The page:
The goals of surgical correction of sagittal malalignment in ankylosing spondylitis are to decrease the cosmetic and functional effects of the deformity, reduce the patient’s pain, and increase their ability to stand and walk comfortably [4, 7, 16, 17]. A number of techniques for inducing a posterior tilt to the spine and returning the gaze to the horizontal have been described [3, 11, 17–20]. These techniques include an opening wedge anterior osteotomy, vertebral body corporectomy and realignment, multiple posterior wedge osteotomies of the posterior elements only, and osteotomy of the anterior and posterior column or pedicle subtraction technique.
In the process of preoperative planning, it is important to determine both how much correction is desirable, and how much correction is achievable. In the published results with pedicle subtraction, single-level corrections of more than 40° are rare [4, 17]. If more than 40° of corrections are desirable, then multiple closing wedges of the spine are likely to be necessary.
The amount of correction that is needed to place the center of C7 vertebral body directly above the sacral endplate with the patient’s knees in extension is determined by the amount of kyphosis and the alignment of the spine and pelvis. Our results demonstrate that in both groups, high and low PI, preoperative C7 tilt was similar after surgery; there were a better position of C7 in low PI group. The global balance was better in the low PI group ever with a worse SSA initial angle. Our results suggested that with only one level of PSO, the ideal balance was not achieved (SSA close to 135°, pelvis tilt around 20°) in all our patients and worse in those with a high-grade PI. It was very important to obtain the best sagittal balance after surgery because the insufficient correction of a sagittal deformity might lead to recurrence of deformity in the long term with the reappearance of the symptoms [3–7].
In summary, there is an important difference between balances of severe kyphosis regarding the value of Pelvic Incidence. In case of low pelvic Incidence, SSA has to be higher than in a system with a high PI to position C7 with a same plumb line with regard to the pelvis. In other words, to have the same C7 plumb line position, there is more kyphosis deformity with High PI pelvis than with low PI pelvis (Fig. 3). The strategy of correction has to take in account both the repositioning of C7 plumb line and the reduction of the pelvic tilt. We propose a geometrical sequence of calculation of the quantity of SPO using the correction of SSA. The first step is to rotate the whole set of spine and pelvis around the femoral head axis in order to bring the sacral end with an average ideal Pelvis Tilt of 20°. Then in a second step we virtually bring C7 over the pelvis. This maneuver provides the quantity of correction of SSA necessary to perform an ideal osteotomy. Evidently this strategy is useful only in case of rigidity of the whole spine like in SA diseases. It is evident on Fig. 4a, b that the correction of a same unbalanced C7 plumb line needs a smaller osteotomy in case of low-grade incidence than with a high Pelvic Incidence. The strategy of correction of severe kyphosis has to take in account the level of pelvic incidence to appreciate the quantity of the osteotomy.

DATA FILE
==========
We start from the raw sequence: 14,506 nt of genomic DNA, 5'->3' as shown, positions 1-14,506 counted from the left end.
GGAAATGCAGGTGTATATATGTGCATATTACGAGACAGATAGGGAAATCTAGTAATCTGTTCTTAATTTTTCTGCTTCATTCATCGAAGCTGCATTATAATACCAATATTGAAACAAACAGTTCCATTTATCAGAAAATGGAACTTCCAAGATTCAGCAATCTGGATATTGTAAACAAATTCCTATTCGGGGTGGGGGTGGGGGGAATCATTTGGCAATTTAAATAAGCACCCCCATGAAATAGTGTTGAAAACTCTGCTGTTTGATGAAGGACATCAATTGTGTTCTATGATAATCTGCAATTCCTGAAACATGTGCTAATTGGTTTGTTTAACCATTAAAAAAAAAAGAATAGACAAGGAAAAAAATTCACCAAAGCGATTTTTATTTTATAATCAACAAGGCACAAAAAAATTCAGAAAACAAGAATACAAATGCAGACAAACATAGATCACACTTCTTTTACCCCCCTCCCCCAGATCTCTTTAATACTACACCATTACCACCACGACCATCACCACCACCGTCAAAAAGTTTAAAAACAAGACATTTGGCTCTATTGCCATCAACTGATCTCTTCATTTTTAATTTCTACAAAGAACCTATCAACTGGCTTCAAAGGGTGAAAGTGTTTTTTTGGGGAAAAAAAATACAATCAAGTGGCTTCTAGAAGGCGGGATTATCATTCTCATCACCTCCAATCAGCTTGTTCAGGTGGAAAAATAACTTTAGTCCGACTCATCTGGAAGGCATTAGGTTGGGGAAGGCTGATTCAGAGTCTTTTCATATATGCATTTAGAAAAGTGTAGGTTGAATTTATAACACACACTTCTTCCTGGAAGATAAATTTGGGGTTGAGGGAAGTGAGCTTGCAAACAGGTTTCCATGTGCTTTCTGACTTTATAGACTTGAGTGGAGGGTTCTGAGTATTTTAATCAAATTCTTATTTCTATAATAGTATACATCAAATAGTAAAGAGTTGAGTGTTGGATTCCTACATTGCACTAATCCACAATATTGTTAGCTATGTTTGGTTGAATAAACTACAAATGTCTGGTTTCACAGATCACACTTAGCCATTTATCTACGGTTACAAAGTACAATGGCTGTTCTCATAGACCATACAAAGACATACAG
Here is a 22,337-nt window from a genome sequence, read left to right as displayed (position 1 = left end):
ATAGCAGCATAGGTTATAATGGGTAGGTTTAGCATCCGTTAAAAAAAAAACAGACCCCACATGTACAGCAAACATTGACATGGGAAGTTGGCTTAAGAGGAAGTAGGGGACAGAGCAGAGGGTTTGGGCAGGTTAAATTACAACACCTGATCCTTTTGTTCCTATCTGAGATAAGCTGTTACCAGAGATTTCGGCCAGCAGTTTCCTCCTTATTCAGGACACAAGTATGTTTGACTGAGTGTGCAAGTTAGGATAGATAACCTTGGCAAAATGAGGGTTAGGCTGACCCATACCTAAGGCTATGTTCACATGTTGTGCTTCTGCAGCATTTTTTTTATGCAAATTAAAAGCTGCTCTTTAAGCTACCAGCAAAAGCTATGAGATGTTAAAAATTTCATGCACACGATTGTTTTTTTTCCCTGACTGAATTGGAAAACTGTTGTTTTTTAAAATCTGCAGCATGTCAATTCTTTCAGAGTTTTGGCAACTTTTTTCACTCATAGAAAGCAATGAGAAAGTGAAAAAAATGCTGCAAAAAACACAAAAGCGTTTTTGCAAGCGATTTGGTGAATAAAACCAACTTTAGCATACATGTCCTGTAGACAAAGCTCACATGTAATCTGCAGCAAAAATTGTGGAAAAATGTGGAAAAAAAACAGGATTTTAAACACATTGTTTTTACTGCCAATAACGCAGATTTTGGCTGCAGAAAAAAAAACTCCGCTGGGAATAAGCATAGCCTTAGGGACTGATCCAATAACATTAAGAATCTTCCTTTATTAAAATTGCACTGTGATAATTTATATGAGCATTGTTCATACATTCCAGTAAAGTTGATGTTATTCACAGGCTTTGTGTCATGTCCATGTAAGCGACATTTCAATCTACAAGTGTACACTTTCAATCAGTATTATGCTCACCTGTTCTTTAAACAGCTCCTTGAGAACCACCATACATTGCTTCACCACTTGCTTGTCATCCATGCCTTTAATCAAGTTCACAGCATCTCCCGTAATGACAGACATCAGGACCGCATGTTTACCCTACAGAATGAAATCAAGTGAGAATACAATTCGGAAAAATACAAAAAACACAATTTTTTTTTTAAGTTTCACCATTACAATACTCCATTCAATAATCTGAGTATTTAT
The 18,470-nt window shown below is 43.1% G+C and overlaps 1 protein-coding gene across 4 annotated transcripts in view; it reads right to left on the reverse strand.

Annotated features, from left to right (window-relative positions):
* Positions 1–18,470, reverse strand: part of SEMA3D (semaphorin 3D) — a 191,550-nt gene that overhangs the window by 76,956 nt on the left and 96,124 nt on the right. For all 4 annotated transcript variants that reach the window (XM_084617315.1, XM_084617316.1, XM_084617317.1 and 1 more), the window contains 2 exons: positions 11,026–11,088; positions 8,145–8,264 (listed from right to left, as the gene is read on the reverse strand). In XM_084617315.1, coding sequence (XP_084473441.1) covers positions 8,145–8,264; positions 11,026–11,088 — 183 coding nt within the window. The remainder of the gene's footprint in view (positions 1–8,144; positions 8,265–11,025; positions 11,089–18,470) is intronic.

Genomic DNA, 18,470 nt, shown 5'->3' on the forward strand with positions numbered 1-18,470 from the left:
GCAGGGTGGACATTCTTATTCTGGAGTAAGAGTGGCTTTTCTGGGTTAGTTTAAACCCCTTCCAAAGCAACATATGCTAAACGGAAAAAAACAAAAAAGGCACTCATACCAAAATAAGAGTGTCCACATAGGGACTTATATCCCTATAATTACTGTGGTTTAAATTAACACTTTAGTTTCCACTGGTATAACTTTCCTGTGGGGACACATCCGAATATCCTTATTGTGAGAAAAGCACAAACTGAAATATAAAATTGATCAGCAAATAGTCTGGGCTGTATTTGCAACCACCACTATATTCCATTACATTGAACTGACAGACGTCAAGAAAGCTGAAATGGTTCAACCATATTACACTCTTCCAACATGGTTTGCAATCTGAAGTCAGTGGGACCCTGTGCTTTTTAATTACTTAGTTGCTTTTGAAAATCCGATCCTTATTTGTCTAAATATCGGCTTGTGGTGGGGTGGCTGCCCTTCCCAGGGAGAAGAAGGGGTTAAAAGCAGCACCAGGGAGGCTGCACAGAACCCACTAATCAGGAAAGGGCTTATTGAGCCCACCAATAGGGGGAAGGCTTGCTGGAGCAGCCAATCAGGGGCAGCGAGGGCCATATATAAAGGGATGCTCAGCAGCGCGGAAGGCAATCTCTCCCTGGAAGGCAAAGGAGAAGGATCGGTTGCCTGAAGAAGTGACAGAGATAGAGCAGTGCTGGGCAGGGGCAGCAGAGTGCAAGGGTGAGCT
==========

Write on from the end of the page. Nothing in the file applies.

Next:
Pedicle subtraction osteotomy in ankylosing spondylitis patients with severe fixed kyphotic deformity was safe and could obtain large amount of correction with a single-level osteotomy. Postoperatively, all the parameters were improved by the PSO but the average SSA remained lower than the control group mainly when there was a high-grade pelvic incidence. SSA is a good indicator to assess the whole deformity of the spine in severe kyphosis. Its insufficient correction by a PSO alone explains the remaining retroverted pelvis after correction. When C7 tilt was useful to assess the improvement of the balance, SSA allowed a better evaluation of the correction of kyphosis itself. We must emphasize the role of the pelvic incidence in balancing severe kyphosis and in strategy of correction by PSO.